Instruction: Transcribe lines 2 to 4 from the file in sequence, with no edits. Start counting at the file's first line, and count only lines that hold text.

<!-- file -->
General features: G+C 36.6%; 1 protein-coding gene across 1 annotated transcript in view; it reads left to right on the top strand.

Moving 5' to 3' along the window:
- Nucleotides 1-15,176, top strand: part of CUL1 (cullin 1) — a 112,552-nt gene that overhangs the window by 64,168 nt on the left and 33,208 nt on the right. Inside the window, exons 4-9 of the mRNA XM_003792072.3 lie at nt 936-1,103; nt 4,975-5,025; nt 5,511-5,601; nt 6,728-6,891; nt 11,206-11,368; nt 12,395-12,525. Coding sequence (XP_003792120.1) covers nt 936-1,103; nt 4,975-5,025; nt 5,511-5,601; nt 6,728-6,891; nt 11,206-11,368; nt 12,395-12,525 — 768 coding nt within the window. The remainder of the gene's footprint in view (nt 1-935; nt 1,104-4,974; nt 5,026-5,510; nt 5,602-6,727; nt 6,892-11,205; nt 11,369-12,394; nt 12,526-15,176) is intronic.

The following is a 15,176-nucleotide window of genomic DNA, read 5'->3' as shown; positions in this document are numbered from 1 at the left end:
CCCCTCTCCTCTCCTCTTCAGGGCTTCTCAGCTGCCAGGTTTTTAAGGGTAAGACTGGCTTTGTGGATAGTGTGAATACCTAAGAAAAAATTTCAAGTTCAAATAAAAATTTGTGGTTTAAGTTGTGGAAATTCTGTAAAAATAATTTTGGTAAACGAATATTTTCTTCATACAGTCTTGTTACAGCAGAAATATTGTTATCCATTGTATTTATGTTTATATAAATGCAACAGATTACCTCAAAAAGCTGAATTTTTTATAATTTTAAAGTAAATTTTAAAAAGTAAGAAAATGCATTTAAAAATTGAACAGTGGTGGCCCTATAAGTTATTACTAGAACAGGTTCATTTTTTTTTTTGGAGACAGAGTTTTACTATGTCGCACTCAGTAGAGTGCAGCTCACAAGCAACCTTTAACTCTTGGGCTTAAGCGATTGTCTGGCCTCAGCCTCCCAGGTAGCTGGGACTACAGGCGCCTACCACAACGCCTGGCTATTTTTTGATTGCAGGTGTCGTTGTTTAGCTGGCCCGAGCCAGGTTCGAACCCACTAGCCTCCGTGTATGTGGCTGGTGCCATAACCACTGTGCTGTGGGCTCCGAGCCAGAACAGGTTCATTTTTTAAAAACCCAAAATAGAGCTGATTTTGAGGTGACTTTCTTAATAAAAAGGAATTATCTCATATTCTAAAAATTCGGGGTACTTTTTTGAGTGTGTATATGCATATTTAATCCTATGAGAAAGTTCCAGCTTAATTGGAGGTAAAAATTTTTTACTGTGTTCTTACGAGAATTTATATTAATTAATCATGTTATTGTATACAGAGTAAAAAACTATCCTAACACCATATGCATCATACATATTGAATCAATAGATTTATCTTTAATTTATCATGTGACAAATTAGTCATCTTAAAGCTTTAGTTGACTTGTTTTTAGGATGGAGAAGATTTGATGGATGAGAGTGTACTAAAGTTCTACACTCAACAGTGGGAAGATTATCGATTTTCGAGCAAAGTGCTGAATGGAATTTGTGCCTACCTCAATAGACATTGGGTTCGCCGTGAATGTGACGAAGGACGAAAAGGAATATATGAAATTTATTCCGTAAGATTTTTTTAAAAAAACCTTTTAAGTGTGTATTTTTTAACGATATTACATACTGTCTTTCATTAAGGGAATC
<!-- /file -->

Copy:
Moving 5' to 3' along the window:
- Nucleotides 1-15,176, top strand: part of CUL1 (cullin 1) — a 112,552-nt gene that overhangs the window by 64,168 nt on the left and 33,208 nt on the right. Inside the window, exons 4-9 of the mRNA XM_003792072.3 lie at nt 936-1,103; nt 4,975-5,025; nt 5,511-5,601; nt 6,728-6,891; nt 11,206-11,368; nt 12,395-12,525. Coding sequence (XP_003792120.1) covers nt 936-1,103; nt 4,975-5,025; nt 5,511-5,601; nt 6,728-6,891; nt 11,206-11,368; nt 12,395-12,525 — 768 coding nt within the window. The remainder of the gene's footprint in view (nt 1-935; nt 1,104-4,974; nt 5,026-5,510; nt 5,602-6,727; nt 6,892-11,205; nt 11,369-12,394; nt 12,526-15,176) is intronic.

The following is a 15,176-nucleotide window of genomic DNA, read 5'->3' as shown; positions in this document are numbered from 1 at the left end: